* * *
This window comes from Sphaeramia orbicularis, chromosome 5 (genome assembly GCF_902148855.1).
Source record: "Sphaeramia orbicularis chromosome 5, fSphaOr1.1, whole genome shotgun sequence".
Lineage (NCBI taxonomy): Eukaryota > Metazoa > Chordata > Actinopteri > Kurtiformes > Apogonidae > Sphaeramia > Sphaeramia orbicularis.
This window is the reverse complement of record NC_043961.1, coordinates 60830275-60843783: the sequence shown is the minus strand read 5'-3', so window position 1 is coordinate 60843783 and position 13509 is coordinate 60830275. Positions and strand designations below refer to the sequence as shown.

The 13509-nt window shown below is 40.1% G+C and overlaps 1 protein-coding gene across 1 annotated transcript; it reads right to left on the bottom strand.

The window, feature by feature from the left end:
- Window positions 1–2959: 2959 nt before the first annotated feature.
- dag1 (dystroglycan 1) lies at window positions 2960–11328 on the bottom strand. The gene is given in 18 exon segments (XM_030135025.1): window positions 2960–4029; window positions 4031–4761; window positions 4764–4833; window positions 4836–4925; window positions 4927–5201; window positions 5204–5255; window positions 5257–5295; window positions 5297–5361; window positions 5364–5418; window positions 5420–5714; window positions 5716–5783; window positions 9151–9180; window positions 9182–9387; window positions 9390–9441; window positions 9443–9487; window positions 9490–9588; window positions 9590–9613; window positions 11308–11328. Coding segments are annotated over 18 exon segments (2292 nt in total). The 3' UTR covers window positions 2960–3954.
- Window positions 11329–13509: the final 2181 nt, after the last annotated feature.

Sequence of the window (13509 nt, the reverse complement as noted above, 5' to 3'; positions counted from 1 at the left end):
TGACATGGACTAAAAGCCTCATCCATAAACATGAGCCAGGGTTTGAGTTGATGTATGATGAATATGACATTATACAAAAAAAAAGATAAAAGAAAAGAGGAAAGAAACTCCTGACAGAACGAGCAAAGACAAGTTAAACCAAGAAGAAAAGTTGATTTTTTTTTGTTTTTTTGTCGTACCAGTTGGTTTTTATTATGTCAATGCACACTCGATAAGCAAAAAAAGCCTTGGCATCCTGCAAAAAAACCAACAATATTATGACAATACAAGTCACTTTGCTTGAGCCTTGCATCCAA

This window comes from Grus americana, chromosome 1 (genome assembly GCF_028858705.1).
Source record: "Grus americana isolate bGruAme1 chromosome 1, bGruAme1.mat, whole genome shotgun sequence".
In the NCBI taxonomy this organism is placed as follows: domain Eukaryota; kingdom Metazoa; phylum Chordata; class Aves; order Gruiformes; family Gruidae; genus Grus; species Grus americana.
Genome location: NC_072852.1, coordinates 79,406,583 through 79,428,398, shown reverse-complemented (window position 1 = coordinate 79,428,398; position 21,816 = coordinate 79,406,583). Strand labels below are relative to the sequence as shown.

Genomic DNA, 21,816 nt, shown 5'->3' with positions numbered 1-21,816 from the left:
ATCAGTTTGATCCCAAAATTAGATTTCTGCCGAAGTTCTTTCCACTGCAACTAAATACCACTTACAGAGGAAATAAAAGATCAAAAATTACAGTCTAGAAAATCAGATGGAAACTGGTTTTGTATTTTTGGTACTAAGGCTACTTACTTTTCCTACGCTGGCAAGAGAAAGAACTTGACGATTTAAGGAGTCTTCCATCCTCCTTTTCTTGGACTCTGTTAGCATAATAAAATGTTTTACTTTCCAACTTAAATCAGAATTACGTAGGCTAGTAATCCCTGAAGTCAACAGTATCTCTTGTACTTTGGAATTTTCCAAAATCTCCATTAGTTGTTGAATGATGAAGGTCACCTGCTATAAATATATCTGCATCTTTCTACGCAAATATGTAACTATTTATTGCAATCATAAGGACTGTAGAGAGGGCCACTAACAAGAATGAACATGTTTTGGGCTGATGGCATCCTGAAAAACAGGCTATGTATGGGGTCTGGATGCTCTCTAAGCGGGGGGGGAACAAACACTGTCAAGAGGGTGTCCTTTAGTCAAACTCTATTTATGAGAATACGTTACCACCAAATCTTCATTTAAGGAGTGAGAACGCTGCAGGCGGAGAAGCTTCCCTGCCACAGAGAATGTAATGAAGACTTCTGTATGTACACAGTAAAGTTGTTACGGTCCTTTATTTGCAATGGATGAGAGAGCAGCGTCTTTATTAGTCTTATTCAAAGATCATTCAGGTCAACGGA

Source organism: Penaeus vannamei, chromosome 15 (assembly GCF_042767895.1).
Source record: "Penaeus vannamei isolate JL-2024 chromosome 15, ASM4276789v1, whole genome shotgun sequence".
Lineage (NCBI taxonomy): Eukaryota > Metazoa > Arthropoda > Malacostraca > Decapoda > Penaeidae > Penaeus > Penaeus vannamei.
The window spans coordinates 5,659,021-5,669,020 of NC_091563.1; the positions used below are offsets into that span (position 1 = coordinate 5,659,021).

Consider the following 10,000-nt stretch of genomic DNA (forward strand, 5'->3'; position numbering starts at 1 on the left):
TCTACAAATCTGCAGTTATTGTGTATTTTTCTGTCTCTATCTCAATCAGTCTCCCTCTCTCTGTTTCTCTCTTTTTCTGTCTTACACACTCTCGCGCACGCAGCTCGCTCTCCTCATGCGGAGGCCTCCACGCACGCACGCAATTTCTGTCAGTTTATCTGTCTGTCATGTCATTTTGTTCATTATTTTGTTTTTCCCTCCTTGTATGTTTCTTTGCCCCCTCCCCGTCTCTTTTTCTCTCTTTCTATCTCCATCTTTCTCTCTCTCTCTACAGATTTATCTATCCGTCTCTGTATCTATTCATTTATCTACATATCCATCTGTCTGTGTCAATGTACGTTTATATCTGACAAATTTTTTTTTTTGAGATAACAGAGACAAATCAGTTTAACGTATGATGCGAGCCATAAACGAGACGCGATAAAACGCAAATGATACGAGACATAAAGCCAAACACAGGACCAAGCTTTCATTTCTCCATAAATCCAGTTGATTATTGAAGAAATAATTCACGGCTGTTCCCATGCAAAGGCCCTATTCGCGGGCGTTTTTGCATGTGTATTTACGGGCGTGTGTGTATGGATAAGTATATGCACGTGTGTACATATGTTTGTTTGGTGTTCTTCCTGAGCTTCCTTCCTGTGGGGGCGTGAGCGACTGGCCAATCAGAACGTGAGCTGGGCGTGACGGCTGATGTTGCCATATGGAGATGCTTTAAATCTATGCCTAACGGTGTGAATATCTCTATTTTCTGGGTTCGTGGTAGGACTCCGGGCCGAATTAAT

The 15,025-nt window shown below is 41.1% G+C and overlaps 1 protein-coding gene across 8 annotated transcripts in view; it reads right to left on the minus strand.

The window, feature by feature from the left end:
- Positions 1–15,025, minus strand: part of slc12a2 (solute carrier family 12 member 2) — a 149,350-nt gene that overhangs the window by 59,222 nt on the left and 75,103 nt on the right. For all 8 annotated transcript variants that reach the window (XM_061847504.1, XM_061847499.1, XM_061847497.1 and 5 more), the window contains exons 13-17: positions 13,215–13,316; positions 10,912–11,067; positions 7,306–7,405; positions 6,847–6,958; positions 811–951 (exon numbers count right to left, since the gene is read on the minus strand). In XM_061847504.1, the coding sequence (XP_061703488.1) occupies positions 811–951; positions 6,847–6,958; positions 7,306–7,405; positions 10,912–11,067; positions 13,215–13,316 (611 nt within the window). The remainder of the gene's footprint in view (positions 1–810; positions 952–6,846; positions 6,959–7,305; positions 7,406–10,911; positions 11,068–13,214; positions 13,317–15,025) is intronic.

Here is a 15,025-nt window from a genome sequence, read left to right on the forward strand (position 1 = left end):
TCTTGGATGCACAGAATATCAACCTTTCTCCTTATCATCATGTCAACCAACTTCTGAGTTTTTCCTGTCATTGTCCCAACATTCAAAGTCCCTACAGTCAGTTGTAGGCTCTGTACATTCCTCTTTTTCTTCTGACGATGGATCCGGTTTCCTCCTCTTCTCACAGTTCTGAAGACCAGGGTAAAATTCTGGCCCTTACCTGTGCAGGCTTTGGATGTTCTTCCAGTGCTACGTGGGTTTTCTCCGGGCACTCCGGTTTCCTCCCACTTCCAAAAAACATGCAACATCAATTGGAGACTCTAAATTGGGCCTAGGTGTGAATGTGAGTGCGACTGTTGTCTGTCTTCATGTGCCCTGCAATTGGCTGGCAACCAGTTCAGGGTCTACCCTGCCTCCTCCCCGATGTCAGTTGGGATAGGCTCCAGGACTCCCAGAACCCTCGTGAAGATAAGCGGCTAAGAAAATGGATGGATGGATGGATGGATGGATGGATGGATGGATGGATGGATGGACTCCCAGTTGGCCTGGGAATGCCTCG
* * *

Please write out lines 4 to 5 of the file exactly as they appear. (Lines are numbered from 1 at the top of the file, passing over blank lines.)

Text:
This window is the reverse complement of record NC_043961.1, coordinates 60830275-60843783: the sequence shown is the minus strand read 5'-3', so window position 1 is coordinate 60843783 and position 13509 is coordinate 60830275. Positions and strand designations below refer to the sequence as shown.

The 13509-nt window shown below is 40.1% G+C and overlaps 1 protein-coding gene across 1 annotated transcript; it reads right to left on the bottom strand.